Franz Kafka's insomnia haunted him, but it also fueled his creativity

A doctor analyzes Kafka’s tortured relationship with sleep.

Surreal and saturated with themes of isolation and anxiety, Franz Kafka’s work has a nightmare-like quality. It comes as little surprise that he suffered from insomnia, wrote mostly at night, and was obsessed with sleep and sleeplessness. In a study published in The Lancet Neurology, Italian doctor Antonio Perciaccante and his coauthor Alessia Coralli take a look at Kafka’s life and work through the lens of the literary icon’s sleep symptoms.

ResearchGate: What’s your professional background?

Antonio Perciaccante: I'm a doctor working in internal medicine at Gorizia Hospital in Italy. Together with my coauthor and wife, Alessia Coralli, I have been interested in the history of medicine and analyzing art through the lens of illness for about two years now.

RG: What caused Franz Kafka’s inability to sleep?

Perciaccante: It’s difficult to classify Kafka’s insomnia. To identify possible causes, we have to look at his lifestyle and mental disorders. Kafka deliberately did most of his intellectual work at night. In his diaries, Kafka himself tries to analyze the causes of his insomnia and speculates: “My insomnia only conceals a great fear of death. Perhaps I am afraid that the soul, which in sleep leaves me, will not be able to return.” This hyper-arousal, tendency to worry excessively about sleep, and anxiety suggest that Kafka could have suffered from a psychophysiological insomnia.

RG: How did Kafka’s insomnia affect him? Is his experience typical for sufferers of insomnia?

Perciaccante: Insomnia affected both Kafka’s life and his literary work. He had a complex, obsessive, and conflicting relationship with sleep. He referred to the night as "my old enemy" to sleep as "the most innocent creature there is and sleepless man the most guilty." Kafka considered insomnia to be a rejection of the natural, and even a sin. But at the same time, he is afraid of sleep, because it represents an area where the consciousness is lost and the contours of his identity are dissolved. Insomnia allows Kafka to write and seek refuge in literature on one hand, but it is not sufficient to placate his demons. In a letter to Milena Jesenská, he tries to explain the relationship between sleep and writing: "Whenever I write to you, sleep is out of the question, both before and after; when I don't write, I at least get a few hours of shallow sleep. When I don't write, I am merely tired, sad, heavy; when I do write, I am torn by fear and anxiety."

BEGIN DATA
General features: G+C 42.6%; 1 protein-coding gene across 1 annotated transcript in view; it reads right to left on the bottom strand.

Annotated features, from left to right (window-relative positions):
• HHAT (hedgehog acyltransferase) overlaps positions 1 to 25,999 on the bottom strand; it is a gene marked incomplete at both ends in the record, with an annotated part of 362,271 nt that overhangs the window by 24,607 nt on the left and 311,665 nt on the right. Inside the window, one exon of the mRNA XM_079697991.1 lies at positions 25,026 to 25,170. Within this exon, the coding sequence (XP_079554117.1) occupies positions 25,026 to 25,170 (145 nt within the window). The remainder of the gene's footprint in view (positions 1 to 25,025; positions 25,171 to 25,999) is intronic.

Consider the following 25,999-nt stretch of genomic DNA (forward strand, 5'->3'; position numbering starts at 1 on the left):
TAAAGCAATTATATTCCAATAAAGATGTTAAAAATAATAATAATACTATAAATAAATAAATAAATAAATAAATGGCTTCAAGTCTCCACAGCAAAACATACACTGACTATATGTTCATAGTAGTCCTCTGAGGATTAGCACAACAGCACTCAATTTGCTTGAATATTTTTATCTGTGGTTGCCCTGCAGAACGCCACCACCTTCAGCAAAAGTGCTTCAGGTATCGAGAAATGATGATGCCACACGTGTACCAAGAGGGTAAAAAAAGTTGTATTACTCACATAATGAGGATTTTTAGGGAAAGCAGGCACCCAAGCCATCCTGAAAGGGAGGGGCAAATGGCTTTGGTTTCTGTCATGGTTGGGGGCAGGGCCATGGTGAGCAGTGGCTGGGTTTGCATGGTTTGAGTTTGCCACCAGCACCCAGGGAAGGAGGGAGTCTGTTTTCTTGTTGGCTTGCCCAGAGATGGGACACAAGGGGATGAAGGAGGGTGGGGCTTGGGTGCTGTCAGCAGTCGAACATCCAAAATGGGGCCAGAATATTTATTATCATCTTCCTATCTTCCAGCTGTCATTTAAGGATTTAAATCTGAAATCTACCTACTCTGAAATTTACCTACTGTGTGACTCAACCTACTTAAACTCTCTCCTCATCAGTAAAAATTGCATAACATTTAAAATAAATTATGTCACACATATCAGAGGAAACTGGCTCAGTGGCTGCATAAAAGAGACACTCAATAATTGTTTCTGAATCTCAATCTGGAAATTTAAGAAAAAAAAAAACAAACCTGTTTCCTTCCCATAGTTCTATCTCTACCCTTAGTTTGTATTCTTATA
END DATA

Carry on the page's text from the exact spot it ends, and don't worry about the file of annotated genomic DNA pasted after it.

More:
How insomnia affects the life of a person is variable and subjective. Some people, such as Franz Kafka, "use" the insomnia for their creative processes.

RG: How did Kafka use his insomnia for his creative process?

Perciaccante: Kafka himself affirmed that writing in a sleep-deprived state provides access to otherwise inaccessible thoughts. He said of the experience, "... how easily everything can be said as if a great fire had been prepared for all these things in which the strangest thoughts emerge and again disappear."  Of his own role in the process he remarked, "all I possess are certain powers which, at a depth almost inaccessible at normal conditions, shape themselves into literature."

But, what are these strange thoughts? And what is Kafka's "power" that permits him to access almost inaccessible thoughts? We hypothesize that Kafka referred to hypnagogic hallucinations from which he suffered. In his diaries, he wrote: " ... again it was the power of my dreams, shining forth into wakefulness even before I fall asleep, which did not let me sleep." This seems to be a clear description of a hypnagogic hallucination, a vivid visual hallucination experienced just before the sleep onset.

RG: What evidence of Kafka’s insomnia do you see in his literary work?

Perciaccante: Sleep, quality of sleep, and insomnia are central themes in "Metamorphosis." Sleep appears to be both the cause of and solution to Gregor's transformation and alienation. The character’s irregular sleep marks the beginning of his dehumanization. Indeed, Gregor finds himself transformed into a vermin after a night of irregular sleep. Insomnia perpetuates this dehumanization, and makes a solution to Gregor's new condition impossible. "Metamorphosis" is a metaphor for social alienation, but we offer an alternative interpretative hypothesis: it may also represent a metaphor for the negative effects that poor quality sleep, short sleep duration, and insomnia may have on mental and physical health.

RG: What sources did you use for this research?

Perciaccante: We used biographical texts about Kafka and literary interpretations of his works. Moreover, Kafka's "Diaries," published posthumously by his friend Max Brod, and correspondence, such as "Letters to Milena" and "Letters to Felice Bauer," were particularly invaluable.

RG: Do you know of other instances of insomnia-inspired art? Would you recommend it as an artistic technique?

Perciaccante: There are of course many examples of insomnia-inspired art, including that of Marcel Proust, Vladimir Nabokov, Emily Bronte, Walt Whitman, and others. I cannot say whether insomnia could be considered an artistic technique, but it is certain that it fed the creative work of some writers.

RG: What value does understanding Kafka’s insomnia have for science today?

Perciaccante: It is further confirmation of the association between insomnia and creative work, and should provide further stimulus to study the mechanisms underlying this association.